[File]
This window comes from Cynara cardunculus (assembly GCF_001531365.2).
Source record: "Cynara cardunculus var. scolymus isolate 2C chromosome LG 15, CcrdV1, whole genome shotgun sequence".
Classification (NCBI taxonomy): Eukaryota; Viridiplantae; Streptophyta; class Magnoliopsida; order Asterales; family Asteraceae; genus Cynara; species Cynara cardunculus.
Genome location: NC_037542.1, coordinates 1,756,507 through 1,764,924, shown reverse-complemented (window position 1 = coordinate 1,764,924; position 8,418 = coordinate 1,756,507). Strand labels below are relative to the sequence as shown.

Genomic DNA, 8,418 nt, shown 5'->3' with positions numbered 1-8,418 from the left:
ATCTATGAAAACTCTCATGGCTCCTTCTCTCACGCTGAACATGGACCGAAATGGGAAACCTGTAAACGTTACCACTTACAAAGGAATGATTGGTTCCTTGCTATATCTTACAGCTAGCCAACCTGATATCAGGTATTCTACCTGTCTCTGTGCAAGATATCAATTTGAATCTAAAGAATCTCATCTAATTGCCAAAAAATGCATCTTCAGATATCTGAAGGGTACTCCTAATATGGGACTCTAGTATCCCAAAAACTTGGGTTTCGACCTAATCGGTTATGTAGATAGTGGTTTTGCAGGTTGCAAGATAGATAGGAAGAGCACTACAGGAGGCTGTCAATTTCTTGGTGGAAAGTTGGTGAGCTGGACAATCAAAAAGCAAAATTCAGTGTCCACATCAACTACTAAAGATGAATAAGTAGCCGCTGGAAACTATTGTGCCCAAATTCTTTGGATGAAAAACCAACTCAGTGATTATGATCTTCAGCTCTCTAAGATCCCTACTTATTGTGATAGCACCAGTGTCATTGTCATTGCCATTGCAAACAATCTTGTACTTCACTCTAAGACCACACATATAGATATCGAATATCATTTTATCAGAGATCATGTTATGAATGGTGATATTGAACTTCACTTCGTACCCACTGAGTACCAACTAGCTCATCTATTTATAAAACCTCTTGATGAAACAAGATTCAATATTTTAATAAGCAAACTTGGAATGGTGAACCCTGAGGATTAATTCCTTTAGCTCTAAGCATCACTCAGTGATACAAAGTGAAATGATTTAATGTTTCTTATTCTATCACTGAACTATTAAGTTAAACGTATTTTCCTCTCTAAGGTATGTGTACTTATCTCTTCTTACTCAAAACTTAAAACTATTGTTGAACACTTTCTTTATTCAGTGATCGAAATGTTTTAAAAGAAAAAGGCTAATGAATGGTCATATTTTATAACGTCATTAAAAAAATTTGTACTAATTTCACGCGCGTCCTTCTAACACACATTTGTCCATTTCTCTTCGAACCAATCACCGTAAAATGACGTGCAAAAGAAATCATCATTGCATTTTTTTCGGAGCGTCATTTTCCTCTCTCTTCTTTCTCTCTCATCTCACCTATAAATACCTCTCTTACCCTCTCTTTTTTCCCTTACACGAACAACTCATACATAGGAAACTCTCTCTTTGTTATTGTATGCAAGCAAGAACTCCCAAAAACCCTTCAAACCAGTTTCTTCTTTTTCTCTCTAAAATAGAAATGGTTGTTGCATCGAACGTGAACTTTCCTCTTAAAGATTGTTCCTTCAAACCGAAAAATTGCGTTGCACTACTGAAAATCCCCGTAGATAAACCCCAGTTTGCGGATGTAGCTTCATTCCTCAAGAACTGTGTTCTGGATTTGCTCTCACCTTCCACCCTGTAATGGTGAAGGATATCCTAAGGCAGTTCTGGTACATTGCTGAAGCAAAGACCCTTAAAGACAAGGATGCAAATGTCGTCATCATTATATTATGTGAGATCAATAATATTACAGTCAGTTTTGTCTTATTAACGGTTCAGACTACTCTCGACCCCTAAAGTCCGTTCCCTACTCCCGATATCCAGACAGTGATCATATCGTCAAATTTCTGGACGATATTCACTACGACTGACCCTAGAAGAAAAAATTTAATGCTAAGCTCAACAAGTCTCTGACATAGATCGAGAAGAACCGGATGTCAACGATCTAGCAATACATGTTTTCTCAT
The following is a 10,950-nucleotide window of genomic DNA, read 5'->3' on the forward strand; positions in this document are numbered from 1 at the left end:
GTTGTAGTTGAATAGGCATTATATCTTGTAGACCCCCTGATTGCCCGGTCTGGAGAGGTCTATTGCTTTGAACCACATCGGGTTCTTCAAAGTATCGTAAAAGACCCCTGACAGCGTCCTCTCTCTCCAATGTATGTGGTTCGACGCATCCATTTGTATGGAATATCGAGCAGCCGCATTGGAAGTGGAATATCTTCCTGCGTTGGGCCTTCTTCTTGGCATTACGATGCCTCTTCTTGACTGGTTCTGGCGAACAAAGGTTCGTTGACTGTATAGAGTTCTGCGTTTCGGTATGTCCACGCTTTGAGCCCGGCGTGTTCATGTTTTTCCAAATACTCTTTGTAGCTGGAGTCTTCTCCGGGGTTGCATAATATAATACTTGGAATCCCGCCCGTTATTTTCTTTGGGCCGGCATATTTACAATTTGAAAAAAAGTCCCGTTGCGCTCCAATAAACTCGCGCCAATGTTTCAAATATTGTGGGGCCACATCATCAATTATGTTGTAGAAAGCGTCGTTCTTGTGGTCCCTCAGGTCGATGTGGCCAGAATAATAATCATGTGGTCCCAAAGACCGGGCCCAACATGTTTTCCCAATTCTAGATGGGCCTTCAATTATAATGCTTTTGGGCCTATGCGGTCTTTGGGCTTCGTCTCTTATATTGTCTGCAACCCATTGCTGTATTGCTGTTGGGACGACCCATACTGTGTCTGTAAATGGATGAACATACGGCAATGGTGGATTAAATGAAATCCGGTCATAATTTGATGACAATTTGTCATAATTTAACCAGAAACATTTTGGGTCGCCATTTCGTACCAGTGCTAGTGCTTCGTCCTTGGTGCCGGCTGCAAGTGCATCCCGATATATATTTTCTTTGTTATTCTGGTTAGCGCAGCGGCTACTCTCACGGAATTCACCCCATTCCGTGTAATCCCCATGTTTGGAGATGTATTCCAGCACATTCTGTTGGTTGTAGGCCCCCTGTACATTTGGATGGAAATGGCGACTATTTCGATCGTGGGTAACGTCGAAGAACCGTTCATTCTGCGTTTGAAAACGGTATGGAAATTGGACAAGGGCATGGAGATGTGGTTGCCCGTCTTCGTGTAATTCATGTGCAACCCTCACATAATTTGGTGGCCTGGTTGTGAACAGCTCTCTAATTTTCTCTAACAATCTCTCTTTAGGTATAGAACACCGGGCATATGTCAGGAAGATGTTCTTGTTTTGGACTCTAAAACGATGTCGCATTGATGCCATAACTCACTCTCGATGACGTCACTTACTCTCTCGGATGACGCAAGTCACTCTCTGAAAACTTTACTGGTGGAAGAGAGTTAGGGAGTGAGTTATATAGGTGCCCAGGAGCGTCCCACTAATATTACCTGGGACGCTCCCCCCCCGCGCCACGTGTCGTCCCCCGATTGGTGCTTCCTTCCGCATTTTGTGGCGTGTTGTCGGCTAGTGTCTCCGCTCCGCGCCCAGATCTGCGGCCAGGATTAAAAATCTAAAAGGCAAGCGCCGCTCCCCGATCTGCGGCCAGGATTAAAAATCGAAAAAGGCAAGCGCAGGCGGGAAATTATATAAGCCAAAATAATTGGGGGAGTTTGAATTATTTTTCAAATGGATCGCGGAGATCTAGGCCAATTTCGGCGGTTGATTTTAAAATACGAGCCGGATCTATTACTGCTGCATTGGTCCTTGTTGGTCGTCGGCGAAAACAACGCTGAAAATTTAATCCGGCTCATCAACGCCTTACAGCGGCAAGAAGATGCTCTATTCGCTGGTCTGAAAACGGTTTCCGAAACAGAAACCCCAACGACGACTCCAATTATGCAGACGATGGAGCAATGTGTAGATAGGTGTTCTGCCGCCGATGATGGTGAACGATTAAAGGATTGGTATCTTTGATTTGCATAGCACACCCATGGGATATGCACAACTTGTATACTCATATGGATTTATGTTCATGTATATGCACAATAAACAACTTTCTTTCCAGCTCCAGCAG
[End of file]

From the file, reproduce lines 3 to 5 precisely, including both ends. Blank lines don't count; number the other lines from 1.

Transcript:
Classification (NCBI taxonomy): Eukaryota; Viridiplantae; Streptophyta; class Magnoliopsida; order Asterales; family Asteraceae; genus Cynara; species Cynara cardunculus.
Genome location: NC_037542.1, coordinates 1,756,507 through 1,764,924, shown reverse-complemented (window position 1 = coordinate 1,764,924; position 8,418 = coordinate 1,756,507). Strand labels below are relative to the sequence as shown.

Genomic DNA, 8,418 nt, shown 5'->3' with positions numbered 1-8,418 from the left: